A Muscular Dystrophy Diagnosis, a Bike Race and a Daughter’s Love | The Doctor Weighs In
A mid-life diagnosis of muscular dystrophy causes a doctor to reflect on what he has lost and what he has gained.
I am a sixty-year-old anesthesiologist fast approaching the home stretch of my time practicing medicine. I am hoping for five, maybe six more years at the most. When I have turned the desflurane vaporizer1off after anesthetizing my last patient, I plan on being ready for whatever comes next. I am also a storyteller and write about the amazing and inspiring people I have had the privilege to care for. They are tales filled with great courage and resilience, about people who struggle mightily to survive and overcome their illnesses, sometimes in the face of long odds. At times these stories celebrate the unbridled joy of hope and recovery, but sadly not all of them end well, exposing at times the tragic and bottomless feeling of loss.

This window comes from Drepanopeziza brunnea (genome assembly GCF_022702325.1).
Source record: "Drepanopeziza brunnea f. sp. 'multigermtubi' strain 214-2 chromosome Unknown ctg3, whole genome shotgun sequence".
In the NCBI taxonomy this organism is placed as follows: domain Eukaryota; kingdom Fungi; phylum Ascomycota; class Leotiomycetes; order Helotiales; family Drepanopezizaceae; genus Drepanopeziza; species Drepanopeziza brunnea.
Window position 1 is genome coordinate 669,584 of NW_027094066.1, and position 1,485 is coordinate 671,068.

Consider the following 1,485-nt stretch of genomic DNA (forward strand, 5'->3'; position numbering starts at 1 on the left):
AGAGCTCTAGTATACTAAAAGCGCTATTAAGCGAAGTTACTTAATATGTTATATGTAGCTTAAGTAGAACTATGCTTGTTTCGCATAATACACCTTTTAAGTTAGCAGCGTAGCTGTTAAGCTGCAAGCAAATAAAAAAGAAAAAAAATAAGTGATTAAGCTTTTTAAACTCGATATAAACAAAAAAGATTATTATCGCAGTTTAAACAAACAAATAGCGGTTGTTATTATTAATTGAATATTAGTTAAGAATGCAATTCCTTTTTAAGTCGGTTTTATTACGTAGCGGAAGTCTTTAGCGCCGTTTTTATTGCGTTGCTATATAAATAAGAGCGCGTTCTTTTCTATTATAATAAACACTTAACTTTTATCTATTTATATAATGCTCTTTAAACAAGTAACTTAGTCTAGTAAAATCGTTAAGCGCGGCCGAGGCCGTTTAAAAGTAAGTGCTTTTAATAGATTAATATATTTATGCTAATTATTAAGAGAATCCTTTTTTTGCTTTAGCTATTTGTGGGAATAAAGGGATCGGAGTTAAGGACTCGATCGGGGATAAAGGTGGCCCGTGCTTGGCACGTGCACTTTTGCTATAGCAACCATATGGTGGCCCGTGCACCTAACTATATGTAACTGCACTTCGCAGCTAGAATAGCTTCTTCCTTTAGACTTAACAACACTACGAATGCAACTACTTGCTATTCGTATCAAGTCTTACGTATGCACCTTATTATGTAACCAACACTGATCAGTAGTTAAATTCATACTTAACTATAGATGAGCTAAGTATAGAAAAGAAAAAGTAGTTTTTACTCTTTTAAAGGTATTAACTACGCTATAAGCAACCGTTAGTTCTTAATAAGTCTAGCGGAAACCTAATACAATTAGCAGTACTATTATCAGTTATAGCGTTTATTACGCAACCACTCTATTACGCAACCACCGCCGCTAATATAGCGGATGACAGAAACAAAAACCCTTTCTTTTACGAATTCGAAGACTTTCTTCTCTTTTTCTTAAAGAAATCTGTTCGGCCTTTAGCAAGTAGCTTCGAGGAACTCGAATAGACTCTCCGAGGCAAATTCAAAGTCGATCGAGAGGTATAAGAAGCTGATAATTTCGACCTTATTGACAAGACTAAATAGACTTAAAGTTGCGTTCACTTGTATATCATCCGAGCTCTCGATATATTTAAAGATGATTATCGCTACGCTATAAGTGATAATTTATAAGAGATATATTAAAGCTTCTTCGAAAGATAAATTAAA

This story is a particularly difficult one to tell because it is about me. More specifically it is about the discovery in my forties that I carried a defective gene on my fourth chromosome called DUX42that for some inexplicable, and maddening reason became active. My mid-life crisis didn’t involve a fancy sports car, a wild trip to Vegas, or god-forbid, a divorce. Instead, it manifested itself in the expression of this wayward gene, resulting in a progressive debilitating form of muscular dystrophy called facioscapulohumeral dystrophy, or FSHD3for which there is no treatment and definitely no cure. The disease is slowly but inexorably replacing many of my muscles with useless non-contractile tissue, robbing me of the ability to do many of the things I love, including potentially my work. I sometimes imagine that this disease is like a thief in the night who steals my finest unique possessions. Instead of just taking them, he mockingly leaves poor facsimiles of the stolen objects behind, reminding me always of what has been lost and what can never be replaced.
In this story, I will enlist the help of my daughter Kate4, also a writer and a keen, longtime observer of me. Her memories and impressions of the progression of my condition are candid and sharp…